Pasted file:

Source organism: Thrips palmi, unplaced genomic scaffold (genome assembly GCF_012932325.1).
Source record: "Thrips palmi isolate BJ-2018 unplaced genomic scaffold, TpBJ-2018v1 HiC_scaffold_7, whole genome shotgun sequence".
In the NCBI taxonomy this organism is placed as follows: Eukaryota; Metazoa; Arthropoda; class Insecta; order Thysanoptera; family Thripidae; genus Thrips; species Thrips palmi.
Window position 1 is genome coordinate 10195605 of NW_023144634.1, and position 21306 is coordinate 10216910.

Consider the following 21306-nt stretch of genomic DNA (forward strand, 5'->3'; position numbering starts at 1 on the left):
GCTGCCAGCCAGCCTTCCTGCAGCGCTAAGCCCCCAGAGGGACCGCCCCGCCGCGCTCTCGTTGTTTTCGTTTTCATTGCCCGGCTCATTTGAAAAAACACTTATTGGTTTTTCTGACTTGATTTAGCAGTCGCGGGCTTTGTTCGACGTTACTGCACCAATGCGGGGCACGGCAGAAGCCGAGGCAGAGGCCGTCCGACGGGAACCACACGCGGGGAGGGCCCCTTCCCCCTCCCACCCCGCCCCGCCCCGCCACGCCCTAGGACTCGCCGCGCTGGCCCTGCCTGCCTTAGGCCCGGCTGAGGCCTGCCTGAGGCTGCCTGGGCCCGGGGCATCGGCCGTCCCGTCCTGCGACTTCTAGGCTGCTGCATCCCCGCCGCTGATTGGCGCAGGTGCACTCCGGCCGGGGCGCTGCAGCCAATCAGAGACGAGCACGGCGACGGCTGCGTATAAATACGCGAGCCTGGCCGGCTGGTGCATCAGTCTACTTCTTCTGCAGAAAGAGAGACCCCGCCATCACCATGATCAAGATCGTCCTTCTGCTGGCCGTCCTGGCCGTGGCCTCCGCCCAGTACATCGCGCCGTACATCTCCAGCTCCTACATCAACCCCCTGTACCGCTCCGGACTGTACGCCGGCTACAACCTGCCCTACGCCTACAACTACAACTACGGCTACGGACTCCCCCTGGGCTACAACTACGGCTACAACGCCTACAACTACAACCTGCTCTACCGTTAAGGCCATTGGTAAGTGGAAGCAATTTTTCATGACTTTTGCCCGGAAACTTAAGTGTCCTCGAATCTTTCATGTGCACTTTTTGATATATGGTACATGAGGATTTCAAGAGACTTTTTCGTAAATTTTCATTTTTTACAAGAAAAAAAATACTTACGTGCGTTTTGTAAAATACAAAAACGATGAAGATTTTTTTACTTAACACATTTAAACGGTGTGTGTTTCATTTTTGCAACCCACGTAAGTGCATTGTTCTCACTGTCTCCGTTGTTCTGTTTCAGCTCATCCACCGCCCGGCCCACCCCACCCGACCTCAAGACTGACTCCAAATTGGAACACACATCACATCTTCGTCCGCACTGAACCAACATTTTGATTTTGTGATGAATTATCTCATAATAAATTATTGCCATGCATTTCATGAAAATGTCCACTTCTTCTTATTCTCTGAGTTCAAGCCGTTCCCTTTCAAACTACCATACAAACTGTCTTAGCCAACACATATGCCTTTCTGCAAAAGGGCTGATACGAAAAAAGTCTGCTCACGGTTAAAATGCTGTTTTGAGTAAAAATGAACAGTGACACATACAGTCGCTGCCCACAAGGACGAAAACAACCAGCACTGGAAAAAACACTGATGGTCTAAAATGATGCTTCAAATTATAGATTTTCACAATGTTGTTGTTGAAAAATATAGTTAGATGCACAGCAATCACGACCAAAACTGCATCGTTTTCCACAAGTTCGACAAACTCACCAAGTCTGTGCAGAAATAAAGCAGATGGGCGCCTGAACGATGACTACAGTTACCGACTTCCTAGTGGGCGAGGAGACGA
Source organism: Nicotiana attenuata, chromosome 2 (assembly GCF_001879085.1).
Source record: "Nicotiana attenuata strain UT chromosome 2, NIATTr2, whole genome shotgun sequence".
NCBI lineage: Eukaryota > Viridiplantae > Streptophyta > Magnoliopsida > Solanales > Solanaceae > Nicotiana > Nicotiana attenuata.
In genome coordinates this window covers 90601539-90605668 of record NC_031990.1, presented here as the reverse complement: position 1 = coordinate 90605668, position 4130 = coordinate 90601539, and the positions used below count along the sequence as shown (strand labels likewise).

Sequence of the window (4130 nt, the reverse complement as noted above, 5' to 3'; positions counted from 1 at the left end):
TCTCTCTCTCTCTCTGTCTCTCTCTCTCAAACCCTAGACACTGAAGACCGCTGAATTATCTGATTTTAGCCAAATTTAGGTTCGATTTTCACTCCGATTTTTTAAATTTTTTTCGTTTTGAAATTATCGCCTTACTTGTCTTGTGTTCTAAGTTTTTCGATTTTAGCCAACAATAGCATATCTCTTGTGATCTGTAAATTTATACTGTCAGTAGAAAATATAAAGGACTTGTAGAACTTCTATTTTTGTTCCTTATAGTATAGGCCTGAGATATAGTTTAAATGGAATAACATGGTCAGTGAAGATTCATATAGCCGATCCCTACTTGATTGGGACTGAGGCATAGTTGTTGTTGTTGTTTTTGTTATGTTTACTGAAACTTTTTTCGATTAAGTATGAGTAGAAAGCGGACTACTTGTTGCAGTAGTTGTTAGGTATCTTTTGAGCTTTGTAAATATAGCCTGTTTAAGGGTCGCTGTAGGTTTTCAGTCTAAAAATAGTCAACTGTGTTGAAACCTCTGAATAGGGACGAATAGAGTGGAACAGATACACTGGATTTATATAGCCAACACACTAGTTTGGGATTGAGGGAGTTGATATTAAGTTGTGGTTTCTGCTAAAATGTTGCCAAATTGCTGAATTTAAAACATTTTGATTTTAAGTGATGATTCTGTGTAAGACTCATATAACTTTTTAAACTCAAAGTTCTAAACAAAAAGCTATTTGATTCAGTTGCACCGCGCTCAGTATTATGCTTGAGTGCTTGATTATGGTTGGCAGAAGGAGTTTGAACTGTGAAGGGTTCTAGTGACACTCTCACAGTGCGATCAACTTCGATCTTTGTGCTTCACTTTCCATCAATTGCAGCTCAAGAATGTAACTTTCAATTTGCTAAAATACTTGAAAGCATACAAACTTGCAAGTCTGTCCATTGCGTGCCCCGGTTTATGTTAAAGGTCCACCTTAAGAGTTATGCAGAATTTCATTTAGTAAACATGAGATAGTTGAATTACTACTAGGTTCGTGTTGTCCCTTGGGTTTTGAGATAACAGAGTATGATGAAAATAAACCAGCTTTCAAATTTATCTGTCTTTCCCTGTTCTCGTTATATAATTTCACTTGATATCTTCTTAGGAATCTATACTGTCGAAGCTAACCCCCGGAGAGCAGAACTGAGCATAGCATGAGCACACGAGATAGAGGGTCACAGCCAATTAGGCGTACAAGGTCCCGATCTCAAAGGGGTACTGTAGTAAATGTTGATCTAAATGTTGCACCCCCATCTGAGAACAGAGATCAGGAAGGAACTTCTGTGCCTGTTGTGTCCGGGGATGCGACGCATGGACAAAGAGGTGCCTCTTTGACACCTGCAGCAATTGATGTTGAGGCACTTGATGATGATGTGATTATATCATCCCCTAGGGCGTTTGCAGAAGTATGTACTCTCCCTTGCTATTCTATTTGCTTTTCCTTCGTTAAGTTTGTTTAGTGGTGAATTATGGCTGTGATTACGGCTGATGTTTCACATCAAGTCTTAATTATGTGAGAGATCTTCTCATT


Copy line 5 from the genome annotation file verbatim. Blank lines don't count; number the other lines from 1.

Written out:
Consider the following 21306-nt stretch of genomic DNA (forward strand, 5'->3'; position numbering starts at 1 on the left):